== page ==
CMS details coverage, claims, and payment for diabetes supplies

Wednesday, March 20, 2024

CMS recently published an MLN fact sheet to detail Medicare Part B and D coverage, claims, and payment for diabetes supplies.

For Part B-covered durable medical equipment (DME), Medicare generally pays 80% of the Medicare-approved amount after the patient meets their deductible.

Although the amount depends on insulin usage, Part B covers the following blood glucose self-testing equipment and supplies for all diabetes patients:

  • Blood glucose monitors
  • Continuous blood glucose monitors
  • Blood glucose test strips
  • Lancet devices and lancets
  • Glucose control solutions for checking the accuracy of testing equipment and test strips
  • Supply allowance for a therapeutic continuous glucose monitor including all supplies and accessories

Part B also covers external durable insulin pumps and the insulin used with the pump. To ensure appropriate reimbursement, doctors should make certain their order specifically states that the insulin will be used with the pump, says CMS.

As of July 1, 2023, Part B coinsurance for insulin is limited to $35 per month. Organizations can bill a three-month supply of insulin with modifier JL or a one-month supply with modifier JK, according to a separate MLN fact sheet on Part B billing for insulin. These modifiers are to be billed with Healthcare Common Procedure Coding System codes J1817, J1811, and J1813.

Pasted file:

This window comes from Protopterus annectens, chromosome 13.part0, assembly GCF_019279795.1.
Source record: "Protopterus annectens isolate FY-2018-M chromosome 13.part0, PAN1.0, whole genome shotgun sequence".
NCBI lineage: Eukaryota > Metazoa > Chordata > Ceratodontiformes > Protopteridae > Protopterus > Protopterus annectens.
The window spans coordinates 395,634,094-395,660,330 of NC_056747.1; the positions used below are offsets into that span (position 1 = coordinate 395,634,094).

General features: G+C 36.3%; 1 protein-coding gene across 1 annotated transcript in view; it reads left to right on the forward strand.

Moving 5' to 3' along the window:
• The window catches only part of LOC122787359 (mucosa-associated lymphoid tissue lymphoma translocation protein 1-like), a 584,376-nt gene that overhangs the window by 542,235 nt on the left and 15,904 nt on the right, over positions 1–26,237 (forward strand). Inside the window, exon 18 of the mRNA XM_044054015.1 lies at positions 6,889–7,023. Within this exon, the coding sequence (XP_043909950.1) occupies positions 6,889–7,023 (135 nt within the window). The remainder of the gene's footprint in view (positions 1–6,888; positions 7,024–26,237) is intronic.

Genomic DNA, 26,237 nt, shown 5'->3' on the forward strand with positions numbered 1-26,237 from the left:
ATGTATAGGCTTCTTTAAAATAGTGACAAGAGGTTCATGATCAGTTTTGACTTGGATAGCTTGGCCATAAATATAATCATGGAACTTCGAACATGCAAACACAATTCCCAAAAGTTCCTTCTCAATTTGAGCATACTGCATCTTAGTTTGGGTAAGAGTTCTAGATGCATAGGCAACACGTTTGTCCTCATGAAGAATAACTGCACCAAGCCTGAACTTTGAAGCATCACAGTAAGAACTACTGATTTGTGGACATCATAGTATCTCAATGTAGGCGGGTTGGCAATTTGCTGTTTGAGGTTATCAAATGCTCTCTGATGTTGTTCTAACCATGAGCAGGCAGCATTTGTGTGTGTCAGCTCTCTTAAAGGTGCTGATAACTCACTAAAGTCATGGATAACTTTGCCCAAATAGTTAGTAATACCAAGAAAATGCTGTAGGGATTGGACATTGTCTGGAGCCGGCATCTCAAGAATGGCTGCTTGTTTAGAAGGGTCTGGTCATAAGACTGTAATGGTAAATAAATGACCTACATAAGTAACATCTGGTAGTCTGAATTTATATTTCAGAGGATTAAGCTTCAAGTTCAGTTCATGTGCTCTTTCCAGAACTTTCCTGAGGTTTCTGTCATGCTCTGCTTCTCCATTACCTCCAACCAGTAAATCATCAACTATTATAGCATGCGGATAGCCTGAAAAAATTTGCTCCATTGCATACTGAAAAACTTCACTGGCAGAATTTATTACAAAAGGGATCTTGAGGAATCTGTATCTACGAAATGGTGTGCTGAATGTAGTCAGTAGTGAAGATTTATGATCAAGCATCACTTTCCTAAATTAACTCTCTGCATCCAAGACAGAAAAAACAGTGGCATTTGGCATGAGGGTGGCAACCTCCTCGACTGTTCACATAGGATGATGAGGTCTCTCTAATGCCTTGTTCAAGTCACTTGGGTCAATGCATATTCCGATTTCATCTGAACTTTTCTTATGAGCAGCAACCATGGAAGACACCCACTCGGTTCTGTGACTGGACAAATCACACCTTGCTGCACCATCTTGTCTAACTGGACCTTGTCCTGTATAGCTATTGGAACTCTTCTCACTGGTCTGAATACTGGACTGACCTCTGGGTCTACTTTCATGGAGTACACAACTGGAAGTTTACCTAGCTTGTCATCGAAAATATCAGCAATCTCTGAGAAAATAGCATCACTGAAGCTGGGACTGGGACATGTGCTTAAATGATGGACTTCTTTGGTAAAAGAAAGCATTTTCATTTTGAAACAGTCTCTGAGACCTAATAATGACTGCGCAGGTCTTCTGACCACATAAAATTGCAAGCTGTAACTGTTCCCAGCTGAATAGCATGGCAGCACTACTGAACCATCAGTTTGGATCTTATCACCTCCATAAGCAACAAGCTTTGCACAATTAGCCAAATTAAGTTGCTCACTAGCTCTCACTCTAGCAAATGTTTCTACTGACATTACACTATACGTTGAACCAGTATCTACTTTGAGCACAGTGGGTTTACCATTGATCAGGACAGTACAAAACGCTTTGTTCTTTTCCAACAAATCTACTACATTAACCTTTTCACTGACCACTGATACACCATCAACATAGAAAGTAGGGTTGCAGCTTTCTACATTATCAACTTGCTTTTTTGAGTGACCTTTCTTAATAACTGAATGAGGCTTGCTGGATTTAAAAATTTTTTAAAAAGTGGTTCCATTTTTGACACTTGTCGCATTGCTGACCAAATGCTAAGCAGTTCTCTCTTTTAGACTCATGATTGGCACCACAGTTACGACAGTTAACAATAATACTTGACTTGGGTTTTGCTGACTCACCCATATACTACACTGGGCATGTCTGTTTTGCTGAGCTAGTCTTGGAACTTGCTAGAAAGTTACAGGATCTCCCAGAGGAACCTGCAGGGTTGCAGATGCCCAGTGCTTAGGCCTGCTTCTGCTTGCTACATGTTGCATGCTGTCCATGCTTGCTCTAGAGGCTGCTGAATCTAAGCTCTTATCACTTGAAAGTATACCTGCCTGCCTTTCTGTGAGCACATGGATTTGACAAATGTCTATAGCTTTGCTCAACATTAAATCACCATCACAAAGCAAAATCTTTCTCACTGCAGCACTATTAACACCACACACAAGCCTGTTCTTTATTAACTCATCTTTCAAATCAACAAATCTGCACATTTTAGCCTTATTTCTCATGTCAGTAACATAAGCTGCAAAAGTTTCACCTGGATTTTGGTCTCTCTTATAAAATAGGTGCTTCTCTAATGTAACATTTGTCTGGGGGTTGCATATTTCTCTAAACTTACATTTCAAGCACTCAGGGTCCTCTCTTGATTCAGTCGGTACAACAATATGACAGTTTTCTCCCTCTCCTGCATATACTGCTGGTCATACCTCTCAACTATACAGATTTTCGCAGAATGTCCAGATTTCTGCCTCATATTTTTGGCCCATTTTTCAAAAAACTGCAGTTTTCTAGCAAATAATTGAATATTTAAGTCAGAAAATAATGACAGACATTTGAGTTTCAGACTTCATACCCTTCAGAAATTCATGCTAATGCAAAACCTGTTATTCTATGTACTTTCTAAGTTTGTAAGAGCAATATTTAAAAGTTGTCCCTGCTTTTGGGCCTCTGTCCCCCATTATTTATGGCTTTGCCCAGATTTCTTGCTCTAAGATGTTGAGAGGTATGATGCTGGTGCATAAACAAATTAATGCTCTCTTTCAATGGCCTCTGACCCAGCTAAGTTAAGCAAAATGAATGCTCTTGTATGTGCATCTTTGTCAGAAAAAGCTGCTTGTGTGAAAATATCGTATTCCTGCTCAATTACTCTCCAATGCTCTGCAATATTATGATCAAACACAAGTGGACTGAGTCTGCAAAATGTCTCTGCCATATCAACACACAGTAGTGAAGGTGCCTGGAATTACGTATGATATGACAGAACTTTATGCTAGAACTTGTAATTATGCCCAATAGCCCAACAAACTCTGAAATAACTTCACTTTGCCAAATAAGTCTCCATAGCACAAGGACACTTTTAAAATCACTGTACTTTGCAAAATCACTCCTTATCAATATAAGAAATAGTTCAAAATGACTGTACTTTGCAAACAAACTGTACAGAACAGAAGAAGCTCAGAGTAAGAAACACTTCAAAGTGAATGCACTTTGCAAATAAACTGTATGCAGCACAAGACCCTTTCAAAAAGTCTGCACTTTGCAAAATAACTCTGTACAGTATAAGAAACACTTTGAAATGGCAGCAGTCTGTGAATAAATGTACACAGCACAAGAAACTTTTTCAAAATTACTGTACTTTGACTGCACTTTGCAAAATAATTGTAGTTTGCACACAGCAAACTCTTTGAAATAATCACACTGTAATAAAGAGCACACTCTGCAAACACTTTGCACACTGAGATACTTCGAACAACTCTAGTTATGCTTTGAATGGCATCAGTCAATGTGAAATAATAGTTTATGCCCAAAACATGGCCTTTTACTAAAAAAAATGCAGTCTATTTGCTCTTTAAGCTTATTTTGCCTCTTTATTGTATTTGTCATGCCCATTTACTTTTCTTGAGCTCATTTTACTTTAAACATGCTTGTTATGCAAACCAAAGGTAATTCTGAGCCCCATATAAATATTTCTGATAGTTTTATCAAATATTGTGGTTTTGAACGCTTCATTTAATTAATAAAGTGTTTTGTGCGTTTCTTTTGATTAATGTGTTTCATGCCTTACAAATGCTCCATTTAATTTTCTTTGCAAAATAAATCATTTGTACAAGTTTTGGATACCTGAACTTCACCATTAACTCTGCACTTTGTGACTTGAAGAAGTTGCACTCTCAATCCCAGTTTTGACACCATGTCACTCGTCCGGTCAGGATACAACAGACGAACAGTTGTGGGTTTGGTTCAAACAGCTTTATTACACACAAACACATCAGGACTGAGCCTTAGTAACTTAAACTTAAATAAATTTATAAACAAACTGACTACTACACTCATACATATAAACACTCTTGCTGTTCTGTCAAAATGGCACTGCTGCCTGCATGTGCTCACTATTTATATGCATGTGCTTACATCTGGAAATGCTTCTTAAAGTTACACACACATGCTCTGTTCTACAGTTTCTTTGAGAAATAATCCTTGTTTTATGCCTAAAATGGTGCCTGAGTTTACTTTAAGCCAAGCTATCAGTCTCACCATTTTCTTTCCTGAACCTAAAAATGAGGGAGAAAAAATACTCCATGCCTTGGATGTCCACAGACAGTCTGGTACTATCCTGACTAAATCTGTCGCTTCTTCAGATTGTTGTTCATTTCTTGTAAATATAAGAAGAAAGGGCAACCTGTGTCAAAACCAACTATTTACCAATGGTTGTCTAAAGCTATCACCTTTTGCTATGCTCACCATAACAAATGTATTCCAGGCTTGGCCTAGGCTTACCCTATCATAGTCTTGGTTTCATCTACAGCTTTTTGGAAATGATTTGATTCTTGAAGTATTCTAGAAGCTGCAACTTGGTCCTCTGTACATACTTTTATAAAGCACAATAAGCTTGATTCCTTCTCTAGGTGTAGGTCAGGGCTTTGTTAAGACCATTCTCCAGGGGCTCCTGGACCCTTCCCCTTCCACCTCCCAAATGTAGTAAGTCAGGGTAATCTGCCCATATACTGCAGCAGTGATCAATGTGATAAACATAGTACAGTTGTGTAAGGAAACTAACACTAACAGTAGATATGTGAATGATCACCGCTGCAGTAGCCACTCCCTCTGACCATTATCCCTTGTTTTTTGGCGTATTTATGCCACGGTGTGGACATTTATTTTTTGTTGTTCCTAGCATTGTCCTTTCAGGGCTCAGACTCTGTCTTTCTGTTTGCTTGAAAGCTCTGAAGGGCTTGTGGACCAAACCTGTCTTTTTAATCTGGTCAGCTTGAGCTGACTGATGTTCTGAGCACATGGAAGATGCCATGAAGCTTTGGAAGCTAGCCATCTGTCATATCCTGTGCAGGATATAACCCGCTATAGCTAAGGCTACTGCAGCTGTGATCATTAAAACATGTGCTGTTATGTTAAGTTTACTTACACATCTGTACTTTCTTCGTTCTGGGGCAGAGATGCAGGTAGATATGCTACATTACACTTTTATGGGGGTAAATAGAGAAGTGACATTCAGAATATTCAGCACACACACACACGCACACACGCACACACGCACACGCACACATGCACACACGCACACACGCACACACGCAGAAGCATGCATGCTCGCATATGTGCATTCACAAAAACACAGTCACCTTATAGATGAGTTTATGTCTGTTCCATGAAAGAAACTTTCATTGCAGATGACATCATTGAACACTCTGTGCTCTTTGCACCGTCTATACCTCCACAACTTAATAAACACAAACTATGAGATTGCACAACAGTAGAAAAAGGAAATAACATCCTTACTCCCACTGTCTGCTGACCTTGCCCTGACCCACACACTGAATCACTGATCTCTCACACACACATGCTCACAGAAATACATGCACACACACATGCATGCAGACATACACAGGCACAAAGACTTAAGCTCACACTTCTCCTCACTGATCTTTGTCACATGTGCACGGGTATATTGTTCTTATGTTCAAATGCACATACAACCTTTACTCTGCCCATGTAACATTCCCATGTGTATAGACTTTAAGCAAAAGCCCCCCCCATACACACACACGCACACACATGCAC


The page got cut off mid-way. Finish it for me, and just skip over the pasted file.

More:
Part B pays for one pair of therapeutic shoes and inserts per calendar year, and this payment includes the cost of fitting the equipment, according to the fact sheet.  

Part D covers injectable insulin not associated with the use of a durable insulin infusion pump and any other medications to treat diabetes at home that are on the plan’s formulary, according to the fact sheet. CMS recommends that doctors specify that this insulin is to be used in a disposable pump in their orders to ensure proper billing and avoid unnecessary denials.

Part D also covers diabetic supplies for the administration of insulin, including syringes, needles, alcohol swabs, gauze, and inhaled insulin devices.

Revenue integrity professionals should review both fact sheets for more information on DME coverage criteria and insulin billing practices.